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Chapter: Biochemistry: Digestion

Carbohydrates in Digestion

The major carbohydrates present in our diet are starch, glycogen, sucrose, lactose , maltose and very little concentrations of fructose and pentose.



The major carbohydrates present in our diet are starch, glycogen, sucrose, lactose , maltose and very little concentrations of fructose and pentose.


1. Digestion in mouth


Milk and other fluid items like juices escape digestion in the mouth as they do not reside in the mouth for a longer time, whereas, starch and glycogen containing solid foods are masticated with saliva thoroughly. Saliva contains ptyalin, an a amylase, which attacks the a 1-4 linkages resulting in the formation of monosaccharide glucose, disaccharide maltose and trisaccharide maltotriose. However, because of steric hindrance caused by the branches, some of the interior a 1-4 linkages are inaccessible for the enzyme. This results in the formation of a highly branched structure called as limit dextrin.


The optimum pH for salivary amylase is pH 6.7. Ptyalin needs chloride ions for their effective action.

       Glycogen, Starch  -------->  Glucose, Maltose, Maltotriose, Limit Dextrin

When food along with ptyalin reaches the stomach, ptyalin is inactivated due to low pH. There are no enzymes to act upon carbohydrates in the stomach. No change to polysaccharides occurs in the stomach. Dietary sucrose may be hydrolyzed to equimolar quantities of glucose and fructose by the HCl present.


2.  Digestion in duodenum


When the food bolus reaches the duodenum, it is mixed with the pancreatic juice, which contains α - amylase. Its action is similar to that of the ptyalin, but it is more powerful because


·              It can act upon raw starch.


·              It can hydrolyze the interior linkages of the starch, which were inaccessible for ptyalin.


The optimum pH of pancreatic amylase ranges between 6.9 – 7.1 and it needs chloride ions for its action


3.  Digestion in small intestine


Five enzymes are present in small intestine to hydrolyze the carbohydrates completely to monosaccharides.


a. Intestinal amylase :It hydrolyses the terminala1-4 linkages in polysaccharidesand oligosaccharides releasing free glucose molecules.


b. Lactase :It isb-galactosidase that hydrolyses lactose molecule to equimolar amounts of glucose and galactose. Its optimum pH is 5.4 – 6.0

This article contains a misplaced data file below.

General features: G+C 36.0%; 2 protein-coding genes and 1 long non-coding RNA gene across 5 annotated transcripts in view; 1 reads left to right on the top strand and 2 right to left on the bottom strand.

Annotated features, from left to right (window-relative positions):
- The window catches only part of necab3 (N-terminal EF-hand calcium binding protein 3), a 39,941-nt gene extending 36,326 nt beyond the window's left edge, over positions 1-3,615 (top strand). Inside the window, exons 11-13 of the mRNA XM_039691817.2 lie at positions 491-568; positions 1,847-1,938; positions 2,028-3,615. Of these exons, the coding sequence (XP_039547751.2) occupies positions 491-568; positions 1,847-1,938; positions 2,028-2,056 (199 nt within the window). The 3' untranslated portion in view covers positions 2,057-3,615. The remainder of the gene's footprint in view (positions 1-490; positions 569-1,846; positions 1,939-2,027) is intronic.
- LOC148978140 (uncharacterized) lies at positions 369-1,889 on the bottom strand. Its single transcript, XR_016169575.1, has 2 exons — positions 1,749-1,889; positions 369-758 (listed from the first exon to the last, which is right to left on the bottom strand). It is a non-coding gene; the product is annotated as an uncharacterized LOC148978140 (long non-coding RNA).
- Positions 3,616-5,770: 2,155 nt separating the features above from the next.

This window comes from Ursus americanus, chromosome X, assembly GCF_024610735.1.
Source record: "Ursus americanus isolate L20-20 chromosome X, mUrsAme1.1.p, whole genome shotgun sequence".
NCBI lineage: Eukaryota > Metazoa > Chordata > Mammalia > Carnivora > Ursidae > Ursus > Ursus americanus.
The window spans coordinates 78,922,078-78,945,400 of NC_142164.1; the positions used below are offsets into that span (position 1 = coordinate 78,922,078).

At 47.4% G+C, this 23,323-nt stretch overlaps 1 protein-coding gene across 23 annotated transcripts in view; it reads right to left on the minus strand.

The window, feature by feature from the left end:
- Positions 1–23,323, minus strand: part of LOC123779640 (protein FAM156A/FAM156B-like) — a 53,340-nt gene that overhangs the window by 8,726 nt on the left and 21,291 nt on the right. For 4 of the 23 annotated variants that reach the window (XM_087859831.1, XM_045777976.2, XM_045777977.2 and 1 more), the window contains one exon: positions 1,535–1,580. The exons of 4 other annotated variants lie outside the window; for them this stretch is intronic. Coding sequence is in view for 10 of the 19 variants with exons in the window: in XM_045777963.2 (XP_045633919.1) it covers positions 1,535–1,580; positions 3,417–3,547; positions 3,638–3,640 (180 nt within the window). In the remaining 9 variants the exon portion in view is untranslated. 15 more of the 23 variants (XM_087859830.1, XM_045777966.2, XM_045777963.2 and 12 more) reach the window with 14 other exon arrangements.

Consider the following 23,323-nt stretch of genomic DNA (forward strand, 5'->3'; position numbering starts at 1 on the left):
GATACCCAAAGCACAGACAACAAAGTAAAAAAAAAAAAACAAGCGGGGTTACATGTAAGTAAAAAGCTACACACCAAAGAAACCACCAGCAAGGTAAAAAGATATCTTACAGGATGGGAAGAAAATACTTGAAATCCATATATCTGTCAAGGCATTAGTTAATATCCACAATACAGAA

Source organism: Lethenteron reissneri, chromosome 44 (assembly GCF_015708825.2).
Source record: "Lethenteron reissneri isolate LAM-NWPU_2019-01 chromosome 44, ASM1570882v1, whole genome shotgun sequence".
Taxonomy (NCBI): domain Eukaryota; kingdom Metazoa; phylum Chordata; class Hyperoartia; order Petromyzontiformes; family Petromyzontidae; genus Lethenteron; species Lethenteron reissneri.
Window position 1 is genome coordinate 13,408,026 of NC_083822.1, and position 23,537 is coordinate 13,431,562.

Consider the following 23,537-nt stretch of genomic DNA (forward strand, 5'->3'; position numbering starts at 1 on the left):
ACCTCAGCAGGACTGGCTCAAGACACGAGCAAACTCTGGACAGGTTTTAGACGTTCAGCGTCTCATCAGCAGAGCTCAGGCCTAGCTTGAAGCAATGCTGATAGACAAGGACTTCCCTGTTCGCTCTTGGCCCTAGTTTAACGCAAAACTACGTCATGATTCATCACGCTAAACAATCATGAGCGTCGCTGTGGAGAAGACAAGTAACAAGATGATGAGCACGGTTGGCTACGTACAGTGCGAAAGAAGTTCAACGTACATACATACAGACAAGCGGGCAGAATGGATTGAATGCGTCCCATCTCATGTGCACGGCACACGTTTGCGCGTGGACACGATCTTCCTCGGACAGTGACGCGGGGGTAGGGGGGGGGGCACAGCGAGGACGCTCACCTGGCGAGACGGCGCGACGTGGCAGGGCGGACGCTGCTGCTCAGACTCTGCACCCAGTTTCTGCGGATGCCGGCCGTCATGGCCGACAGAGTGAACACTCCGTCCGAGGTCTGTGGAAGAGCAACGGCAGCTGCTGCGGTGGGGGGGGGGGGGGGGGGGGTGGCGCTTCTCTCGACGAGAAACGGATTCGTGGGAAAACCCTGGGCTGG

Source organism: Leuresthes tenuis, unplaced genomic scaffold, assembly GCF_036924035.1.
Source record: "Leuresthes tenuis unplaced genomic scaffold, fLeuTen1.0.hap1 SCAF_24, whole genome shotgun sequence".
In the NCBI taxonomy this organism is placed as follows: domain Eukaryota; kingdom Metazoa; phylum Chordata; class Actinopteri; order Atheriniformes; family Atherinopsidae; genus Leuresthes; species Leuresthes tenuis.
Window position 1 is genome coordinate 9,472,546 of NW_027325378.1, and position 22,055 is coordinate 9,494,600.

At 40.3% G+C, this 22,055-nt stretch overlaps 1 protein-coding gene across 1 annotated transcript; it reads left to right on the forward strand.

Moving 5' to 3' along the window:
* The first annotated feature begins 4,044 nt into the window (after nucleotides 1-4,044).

c. Maltase : It is a glucosidase that acts ona1-4 linkages of maltose yieldingglucose molecules. Five different maltases have been identified in the intestinal epithelial cells. Its optimum pH ranges between 5.8 – 6.2. 

d. Sucrase : It hydrolyzes sucrose to equimolar amounts of glucose and fructose byhydrolyzing b 1-2 linkages.

e. Isomaltase : It hydrolyses thea1-6 branch points of limit dextrin and liberatesmaltose and glucose.

There are no enzymes present in our digestive system to hydrolyze b1,4 linkages in cellulose, so it cannot be digested.


4.  Absorption of carbohydrates


Only monosaccharides can be absorbed by the intestinal mucosa. A few disaccharides can be pinocytosed and hydrolyzed to monosaccharides by disaccharidases. The absorption rate of the monosaccharides is in the following order:


Galactose > Glucose > Fructose > Mannose > Xylose > Arabinose


Mechanism of absorption


1. Simple Diffusion: Initially, when the concentration of glucose in the intestinallumen is high, by simple diffusion it crosses the membrane.


2. Active Transport: To speed up the absorption process, active transportmechanisms are involved. Absorption of glucose is a secondary active transport process, which involves ATP hydrolysis indirectly.


The steps involved in the transport of glucose are :


·              One molecule of Na+ and glucose binds to the transporter.


·              Binding of sodium and glucose induces a conformational change in the transporter. 

·              The conformational change leads to the delivery of sodium and glucose molecules to the intestinal cells.


·              Sodium is pumped out of the cell resulting in the net absorption of glucose molecule alone.


Step (iv) needs energy that is derived by ATP hydrolysis.


5. Factors affecting rate of absorption


·              If the intestinal mucosa is damaged, absorption is reduced.


·              Hormones like thyroid hormone, adrenal cortex hormones and pituitary hormones enhance the absorption of carbohydrates.


·              Insulin has no effect in the absorption of glucose.


·              Pyrimidine and pantothenic acid deficiencies diminish the absorption.


·              Inherited enzyme deficiency states like lactose intolerance decreases the absorption.


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